The first room which is almost excavated is going to be 10' x 10' x 8' high, contain most of the air systems, toilet, and air lock entrance door. I've installed the outside 4" air intake pipe made of steel sched 40 galv. about 5ft above the ground with a brass wool filter and cover. It goes down to a "t" which which has a 12" nipple on the bottom that will act as a particle trap, then the 90 goes to a 4" steel knife valve. This in turn will feed into a bio filter, a merv 13 particle and carbon filter and a UV light. This is similar to the one I presently have for the house, not quite as powerful, less CFM. Then to a 4" ABS pipe sweep that will contain the CO2 scrubber, the in-line fan and on to the large hand cranked blower.

This system can be sealed from the outside via the knife valve, and the inside air can be cycled thru the Sofnolime and carbon scrubber filter either by the in-line AC fan or the hand blower. I also have (2) 300cf 3000psi air cylinders to provide positive pressure for about 18 hrs @ 14psi., and a small O2 bottle to replenish the oxygen while using the scrubber.

http://www.preparedsociety.com/forum/f38/co-2-scrubber-2109/

I have the (4) t-105 batteries and the 4000w inverter ready to be installed as soon as I'm ready, the system will receive 24VDC from the house system to keep the batteries charged. I can turn the genset on/off from a remote switch on the inverter from inside the shelter. These will be in a sealed room that can be vented to the outside to remove any hydrogen produced during battery charging, either from the house or the genset.

bunkerbob

The toilet is a manual flush up design that will receive water from my outside tanks and send waste to my septic system.

Twist 'n' Lock Manual Toilets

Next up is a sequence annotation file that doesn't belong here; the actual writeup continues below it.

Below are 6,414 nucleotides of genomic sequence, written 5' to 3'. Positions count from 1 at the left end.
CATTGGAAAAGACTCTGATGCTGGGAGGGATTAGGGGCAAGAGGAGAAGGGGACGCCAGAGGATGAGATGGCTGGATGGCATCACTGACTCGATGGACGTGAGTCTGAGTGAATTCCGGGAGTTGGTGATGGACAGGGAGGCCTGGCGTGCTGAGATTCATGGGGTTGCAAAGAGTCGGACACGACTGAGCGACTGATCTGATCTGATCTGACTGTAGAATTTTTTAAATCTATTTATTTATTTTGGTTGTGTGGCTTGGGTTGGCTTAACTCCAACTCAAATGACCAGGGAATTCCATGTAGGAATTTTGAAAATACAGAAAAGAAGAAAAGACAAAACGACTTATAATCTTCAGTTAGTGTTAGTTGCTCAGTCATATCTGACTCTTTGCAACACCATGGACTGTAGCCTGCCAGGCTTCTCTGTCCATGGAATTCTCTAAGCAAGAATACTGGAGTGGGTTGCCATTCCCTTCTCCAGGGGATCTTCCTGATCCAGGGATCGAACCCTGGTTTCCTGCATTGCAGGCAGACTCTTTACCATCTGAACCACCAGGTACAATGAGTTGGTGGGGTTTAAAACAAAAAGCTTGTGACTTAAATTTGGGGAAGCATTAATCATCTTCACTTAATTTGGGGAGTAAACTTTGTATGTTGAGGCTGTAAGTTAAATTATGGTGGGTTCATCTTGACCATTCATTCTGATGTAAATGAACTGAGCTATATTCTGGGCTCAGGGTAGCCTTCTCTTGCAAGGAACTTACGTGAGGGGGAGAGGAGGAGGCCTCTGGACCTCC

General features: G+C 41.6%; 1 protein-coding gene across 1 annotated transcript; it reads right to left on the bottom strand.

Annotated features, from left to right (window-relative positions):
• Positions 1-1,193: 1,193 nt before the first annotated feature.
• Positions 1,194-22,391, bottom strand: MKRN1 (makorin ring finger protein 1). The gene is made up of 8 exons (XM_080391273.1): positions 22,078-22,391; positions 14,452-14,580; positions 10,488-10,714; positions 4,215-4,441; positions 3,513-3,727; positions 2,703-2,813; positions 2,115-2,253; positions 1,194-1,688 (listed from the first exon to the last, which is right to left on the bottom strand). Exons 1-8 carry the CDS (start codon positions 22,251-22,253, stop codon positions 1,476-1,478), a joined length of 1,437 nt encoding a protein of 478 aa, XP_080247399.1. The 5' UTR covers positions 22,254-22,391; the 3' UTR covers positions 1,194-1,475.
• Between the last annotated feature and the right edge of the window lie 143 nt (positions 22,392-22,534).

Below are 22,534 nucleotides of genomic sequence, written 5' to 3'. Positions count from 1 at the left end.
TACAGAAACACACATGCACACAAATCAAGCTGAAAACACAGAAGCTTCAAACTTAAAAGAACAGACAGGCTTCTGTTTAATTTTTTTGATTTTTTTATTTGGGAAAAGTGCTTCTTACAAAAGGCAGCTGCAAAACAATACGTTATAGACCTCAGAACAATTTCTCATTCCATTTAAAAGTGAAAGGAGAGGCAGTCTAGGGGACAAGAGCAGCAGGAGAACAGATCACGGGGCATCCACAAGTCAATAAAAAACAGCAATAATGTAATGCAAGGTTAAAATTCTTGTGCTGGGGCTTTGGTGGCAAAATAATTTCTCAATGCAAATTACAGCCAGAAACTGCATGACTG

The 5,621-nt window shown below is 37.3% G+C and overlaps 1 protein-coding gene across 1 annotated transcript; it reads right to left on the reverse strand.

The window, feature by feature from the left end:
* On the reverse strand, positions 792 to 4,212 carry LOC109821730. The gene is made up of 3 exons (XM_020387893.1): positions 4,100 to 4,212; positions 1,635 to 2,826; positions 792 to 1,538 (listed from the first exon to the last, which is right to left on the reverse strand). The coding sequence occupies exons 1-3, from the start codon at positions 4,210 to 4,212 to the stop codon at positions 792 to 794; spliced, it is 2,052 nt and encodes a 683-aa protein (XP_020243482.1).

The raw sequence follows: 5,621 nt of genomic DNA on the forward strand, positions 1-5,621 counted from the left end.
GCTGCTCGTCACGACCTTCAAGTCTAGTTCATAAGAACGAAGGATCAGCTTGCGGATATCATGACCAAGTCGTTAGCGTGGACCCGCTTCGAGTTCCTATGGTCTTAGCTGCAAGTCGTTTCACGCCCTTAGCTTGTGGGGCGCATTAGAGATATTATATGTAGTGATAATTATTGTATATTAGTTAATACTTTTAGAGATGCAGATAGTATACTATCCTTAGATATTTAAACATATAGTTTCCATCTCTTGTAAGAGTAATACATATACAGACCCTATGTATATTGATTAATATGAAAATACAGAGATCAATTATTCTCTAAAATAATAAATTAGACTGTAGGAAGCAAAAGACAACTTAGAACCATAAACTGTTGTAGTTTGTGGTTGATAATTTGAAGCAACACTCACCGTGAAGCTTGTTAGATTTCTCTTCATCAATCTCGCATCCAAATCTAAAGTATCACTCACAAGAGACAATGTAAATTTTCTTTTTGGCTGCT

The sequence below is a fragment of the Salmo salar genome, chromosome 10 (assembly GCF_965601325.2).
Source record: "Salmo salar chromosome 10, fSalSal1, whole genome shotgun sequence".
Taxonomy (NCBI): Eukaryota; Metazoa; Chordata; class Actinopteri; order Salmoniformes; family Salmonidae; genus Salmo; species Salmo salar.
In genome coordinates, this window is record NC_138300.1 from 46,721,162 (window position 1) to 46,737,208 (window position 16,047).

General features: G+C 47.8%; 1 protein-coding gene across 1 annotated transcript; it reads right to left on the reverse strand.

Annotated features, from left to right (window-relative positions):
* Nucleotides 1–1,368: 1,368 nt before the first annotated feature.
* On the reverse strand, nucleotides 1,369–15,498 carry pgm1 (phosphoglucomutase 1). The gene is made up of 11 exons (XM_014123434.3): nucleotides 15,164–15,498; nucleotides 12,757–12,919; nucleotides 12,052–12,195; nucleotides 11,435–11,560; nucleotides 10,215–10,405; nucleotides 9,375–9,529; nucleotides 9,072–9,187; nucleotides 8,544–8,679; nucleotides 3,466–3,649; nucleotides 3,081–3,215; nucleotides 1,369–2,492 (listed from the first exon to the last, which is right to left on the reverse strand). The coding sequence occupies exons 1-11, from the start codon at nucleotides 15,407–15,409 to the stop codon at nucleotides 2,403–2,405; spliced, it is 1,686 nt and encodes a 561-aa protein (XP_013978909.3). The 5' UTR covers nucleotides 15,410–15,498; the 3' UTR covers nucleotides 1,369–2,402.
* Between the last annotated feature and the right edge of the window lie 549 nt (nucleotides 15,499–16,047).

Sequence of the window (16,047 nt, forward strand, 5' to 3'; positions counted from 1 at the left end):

The inner door is from a bunker set up during the late 60s, very heavy, 4" thick, and will be mounted in a 1' thick wall, then filled with lightweight concrete. An entrance will be a 4' x4' room outside the door, with a shower system, deterrent devices and a sump pump to carry off waste water. I built a similar system at my last underground shelter.

I've researched the LED grow-light systems for interior plant growing, Naekid had some great ideas using fiber-optics to bring in natural light, still looking into that, the growing of plants will help reduce stress if we have to stay for extended period of time. One wall will have a large mural of a outside forest scene theme to also help, looked into this when we contemplated building a underground/earth sheltered home.

Some google images

Cooking will be done on a butane fired stove that uses cartridges, and has the least amount of pollution, it will be placed under or near the exhaust pipe similar to the intake one, which will also have a knife valve that can be sealed. Water will be gravity piped in from my 5000gal tanks from above ground to 55 gallon barrels, thus having a reserve supply if above ground tanks are disabled.

We have an abundant supply of long-term stored food and goods, these will be in-place as soon as I am done.

I have an extra CCTV system that is also ready to install, one wireless the other hardwired, both have external mics. Ham radio gear will be installed also for communication.

Believe it or not I have about 90% of the equipment all ready to install.
Well you got me started....
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Old 11-29-2009, 07:32 PM   #10
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It all sounds great. And that blast door looks like an awesome find.

What are your plans for overhead lighting? Bulbs? Flourescents? LEDs?